The same report suggested Kansas formally develop an energy plan, which would serve as a road map to retirement of coal plants, the addition of wind and solar or investment in energy efficiency.
“We have 1.2 million homes in Kansas,” Johnson said. “How many of those are properly insulated? There’s much better lighting these days, much better motors, much more efficient air conditioners.”
House, Senate vibe
Debate on House Bill 2072 was more sedate in the House than in the Senate, where it was met with opposition from a handful of Republicans.
Ottawa Rep. Blaine Finch, a Republican, said customers would share in the 6% to 7% savings represented by the difference between the normal rate of return for utility companies and the lower return offered through bonding. He told House peers the bill didn’t guarantee alteration of the portfolio of coal, gas, nuclear, wind and solar generation among companies operating in Kansas.
“We’re able to assume that Kansas customers will get lower rates,” he said. “This is simply about a finance instrument to make sure rates and rate containment can happen at the end of an undepreciated asset’s useful life.”
Rep. Rui Xu, D-Westwood, said this “good bill” was among the few to cross the House floor that offered potential for controlling utility rates of Kansans and meaningfully addressing climate change.
On the other side of the rotunda, however, Emporia Sen. Jeff Longbine dealt with blowback from fellow GOP Sens. Mike Thompson and Caryn Tyson, who tried to retain bonding to deal with winter price-spikes but deny bonding to companies that might retire coal plants. Longbine reminded them the bill was negotiated and embraced by Evergy, Black Hills Energy, Kansas Gas Service as well as the KCC, Sierra Club, Kansans for Lower Electric Rates, a group of Kansas industrial customers and the Citizens Utility Ratepayers Board.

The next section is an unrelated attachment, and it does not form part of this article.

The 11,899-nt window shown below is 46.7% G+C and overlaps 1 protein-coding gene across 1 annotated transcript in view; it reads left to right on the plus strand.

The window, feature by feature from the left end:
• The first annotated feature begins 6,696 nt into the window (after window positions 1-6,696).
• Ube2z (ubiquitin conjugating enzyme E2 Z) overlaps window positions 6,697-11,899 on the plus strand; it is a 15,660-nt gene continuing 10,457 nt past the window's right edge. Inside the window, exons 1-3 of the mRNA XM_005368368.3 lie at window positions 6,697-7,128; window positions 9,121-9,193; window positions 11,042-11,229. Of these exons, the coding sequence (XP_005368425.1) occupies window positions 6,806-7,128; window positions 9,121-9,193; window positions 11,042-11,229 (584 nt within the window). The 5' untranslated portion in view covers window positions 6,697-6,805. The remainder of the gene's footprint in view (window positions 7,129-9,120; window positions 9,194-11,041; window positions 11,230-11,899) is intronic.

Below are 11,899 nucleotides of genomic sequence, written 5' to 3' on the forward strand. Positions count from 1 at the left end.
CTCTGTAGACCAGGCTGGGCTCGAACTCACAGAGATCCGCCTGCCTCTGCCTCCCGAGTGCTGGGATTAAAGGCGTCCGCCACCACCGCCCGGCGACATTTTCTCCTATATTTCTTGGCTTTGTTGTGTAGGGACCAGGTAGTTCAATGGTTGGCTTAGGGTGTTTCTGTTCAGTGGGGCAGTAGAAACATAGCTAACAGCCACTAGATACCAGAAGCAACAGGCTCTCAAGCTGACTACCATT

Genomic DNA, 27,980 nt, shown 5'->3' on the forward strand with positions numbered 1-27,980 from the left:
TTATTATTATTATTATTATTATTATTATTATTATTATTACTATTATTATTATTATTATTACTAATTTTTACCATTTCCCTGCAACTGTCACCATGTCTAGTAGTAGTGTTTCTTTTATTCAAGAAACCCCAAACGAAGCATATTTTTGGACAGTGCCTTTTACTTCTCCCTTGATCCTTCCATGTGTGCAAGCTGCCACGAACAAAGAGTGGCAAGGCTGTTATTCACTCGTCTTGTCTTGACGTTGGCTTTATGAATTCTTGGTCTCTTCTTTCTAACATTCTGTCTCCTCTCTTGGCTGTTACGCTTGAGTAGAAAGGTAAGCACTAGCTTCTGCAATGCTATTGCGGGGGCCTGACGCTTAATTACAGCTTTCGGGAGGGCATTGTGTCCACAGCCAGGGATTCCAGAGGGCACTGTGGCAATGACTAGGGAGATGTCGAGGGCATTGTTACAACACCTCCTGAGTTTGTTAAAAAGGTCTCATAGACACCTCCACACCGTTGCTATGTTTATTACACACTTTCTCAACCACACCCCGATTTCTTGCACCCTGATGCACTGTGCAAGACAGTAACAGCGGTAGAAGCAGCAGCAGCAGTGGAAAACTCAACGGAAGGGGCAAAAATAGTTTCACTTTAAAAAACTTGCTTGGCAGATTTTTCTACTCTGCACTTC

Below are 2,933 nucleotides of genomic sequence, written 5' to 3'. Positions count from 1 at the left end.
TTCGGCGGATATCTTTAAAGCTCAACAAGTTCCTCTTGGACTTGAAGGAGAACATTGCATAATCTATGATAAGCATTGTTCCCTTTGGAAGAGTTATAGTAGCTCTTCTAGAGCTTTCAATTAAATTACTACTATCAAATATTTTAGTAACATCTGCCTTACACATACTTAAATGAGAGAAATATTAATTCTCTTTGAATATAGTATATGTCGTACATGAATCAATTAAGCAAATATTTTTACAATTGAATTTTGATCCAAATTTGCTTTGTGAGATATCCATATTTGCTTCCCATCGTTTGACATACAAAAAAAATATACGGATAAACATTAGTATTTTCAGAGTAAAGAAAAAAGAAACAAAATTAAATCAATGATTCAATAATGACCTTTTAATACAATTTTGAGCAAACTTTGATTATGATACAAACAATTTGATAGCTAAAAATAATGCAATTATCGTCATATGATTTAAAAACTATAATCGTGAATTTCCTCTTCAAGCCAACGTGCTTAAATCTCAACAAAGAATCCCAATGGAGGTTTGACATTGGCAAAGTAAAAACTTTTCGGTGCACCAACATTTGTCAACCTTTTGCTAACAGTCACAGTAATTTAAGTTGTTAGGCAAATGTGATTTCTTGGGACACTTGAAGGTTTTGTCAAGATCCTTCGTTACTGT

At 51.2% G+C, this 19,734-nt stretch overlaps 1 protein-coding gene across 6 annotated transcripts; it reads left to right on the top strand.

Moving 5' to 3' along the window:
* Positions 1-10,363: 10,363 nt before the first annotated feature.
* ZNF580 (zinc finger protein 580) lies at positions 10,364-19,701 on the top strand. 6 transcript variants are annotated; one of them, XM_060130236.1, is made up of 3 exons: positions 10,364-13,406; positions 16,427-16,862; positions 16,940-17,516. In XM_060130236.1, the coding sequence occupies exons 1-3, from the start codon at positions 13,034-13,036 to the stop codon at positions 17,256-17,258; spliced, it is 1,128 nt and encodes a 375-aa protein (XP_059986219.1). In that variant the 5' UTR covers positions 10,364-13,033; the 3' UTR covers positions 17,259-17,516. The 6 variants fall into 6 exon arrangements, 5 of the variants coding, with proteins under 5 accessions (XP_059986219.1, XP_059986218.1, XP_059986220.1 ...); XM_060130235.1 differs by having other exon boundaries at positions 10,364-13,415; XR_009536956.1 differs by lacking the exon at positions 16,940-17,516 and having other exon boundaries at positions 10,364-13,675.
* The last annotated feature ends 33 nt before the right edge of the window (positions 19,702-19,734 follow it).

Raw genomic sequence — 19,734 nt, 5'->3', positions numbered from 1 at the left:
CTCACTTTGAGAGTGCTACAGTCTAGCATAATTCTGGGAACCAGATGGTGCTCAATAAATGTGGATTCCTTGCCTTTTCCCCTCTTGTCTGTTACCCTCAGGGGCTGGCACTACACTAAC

“This is a very, very complicated bill,” Longbine said. “It has been agreed upon by all parties. We need to get this relief to customers.”
He said securitization wouldn’t rid Kansas of coal plants, but the bill recognized power plants did get old. The La Cygne Generating Station is scheduled to remain in operation until 2039, but that would be 31 years longer than the average useful life of a coal plant.
Tyson, a Parker Republican representing a district that included the La Cygne coal plant, failed to convince the Senate to block securitization as a plant-retirement vehicle. She said wind and solar were “not sustainable” and lauded coal, gas and nuclear power. In addition, she said, out-of-state investors in Kansas utilities didn’t place best interests of Kansans at the forefront in the way state legislators did.
“We should take a closer look at our power plants,” Tyson said. “I think that we could convert them to nuclear or natural gas plants in the state of Kansas.”
Thompson, a former television weather forecaster from Shawnee in Johnson County, said shortcomings of wind and solar power rendered them part-time options. Thompson rejects science pointing to climate change and orchestrated a Senate committee hearing on a bill that would have made it nearly impossible to build more wind farms in Kansas.
He referred to securitization as a fad and denounced as ill-conceived movement in Kansas away from nuclear, coal and natural gas.
“It’s the first domino to fall in the transition away from reliable power sources like coal toward renewables that are unreliable in artic outbreaks,” said Thompson, who predicted Kansas electricity costs would surge. “Ratepayers of Kansas, remember this discussion. I ask you to write down the price of your electrical bill today, then look at that number in 10 years.”